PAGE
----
Biden signs into law bill establishing Juneteenth as federal holiday


WASHINGTON — President Joe Biden signed the Juneteenth National Independence Day Act into law Thursday, officially making June 19 a federal holiday and giving national recognition to a day commemorating emancipation.

“Juneteenth marks both a long, hard night of slavery and subjugation and the promise of a brighter morning to come,” Biden said during a signing ceremony at the White House. “This is a day, in my view, of profound weight and profound power. A day in which we remember the moral stain, terrible toll that slavery took on the country and continues to take.”

Vice President Kamala Harris, the first woman and Black vice president, said that designating a federal holiday “makes an important statement.”

“These are days when we as a nation have decided to stop and take stock. And often to acknowledge our history,” Harris said, urging people to be clear-eyed about the realities of slavery and the long fight for freedom.

Since June 19 falls on a Saturday this year, most federal employees will observe the holiday on Friday, June 18, the U.S. Office of Personnel Management tweeted.

The House voted overwhelmingly Wednesday, 415-14, to make Juneteenth a national federal holiday, a day after the Senate cleared the bill without debate. The only votes against the bill came from Republicans.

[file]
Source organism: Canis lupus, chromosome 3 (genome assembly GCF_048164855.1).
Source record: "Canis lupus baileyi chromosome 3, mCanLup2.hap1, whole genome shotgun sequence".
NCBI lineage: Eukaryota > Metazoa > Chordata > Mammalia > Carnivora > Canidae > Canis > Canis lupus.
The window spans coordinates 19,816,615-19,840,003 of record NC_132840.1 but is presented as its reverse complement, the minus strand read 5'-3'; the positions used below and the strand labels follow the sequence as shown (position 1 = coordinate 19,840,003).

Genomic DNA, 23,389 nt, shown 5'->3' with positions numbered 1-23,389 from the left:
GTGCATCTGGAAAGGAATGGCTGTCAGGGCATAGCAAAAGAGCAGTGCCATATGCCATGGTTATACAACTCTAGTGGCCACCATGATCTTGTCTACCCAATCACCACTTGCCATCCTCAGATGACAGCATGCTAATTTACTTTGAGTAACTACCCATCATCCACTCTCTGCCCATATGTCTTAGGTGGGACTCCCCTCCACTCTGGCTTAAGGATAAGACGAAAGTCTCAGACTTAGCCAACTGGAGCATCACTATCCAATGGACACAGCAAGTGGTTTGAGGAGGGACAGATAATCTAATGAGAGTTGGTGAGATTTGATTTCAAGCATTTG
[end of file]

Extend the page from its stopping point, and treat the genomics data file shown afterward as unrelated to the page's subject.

Juneteenth — also known as Emancipation Day, Black Independence Day and Jubilee Day — is the 11th federal holiday and the first new federal holiday since Martin Luther King Jr. Day was created in 1983.

Juneteenth celebrates the end of slavery and commemorates June 19, 1865, when Union Gen. Gordon Granger arrived in Galveston, Texas, and informed enslaved African Americans that the Civil War had ended and they were free. Granger’s message came more than two years after President Abraham Lincoln signed the Emancipation Proclamation.

The 13th Amendment was ratified a few months later in December of 1865, formally abolishing slavery in the United States.

The date is already celebrated as a state or ceremonial holiday in 47 states and the District of Columbia. Texas became the first to make it a state holiday in 1980.

The push to make Juneteenth a federal holiday was catalyzed last summer after a white police officer in Minneapolis murdered George Floyd, a Black man, sparking nationwide protests and conversations about how the country should address its history of racism.

The move comes as Congress remains at odds over how to address recent legislation in Republican-controlled state legislatures to restrict voting access as well as police reform.

Although the holiday will be observed for the roughly two million employees of the federal government, it is unclear how many states or private employers will recognize the holiday.





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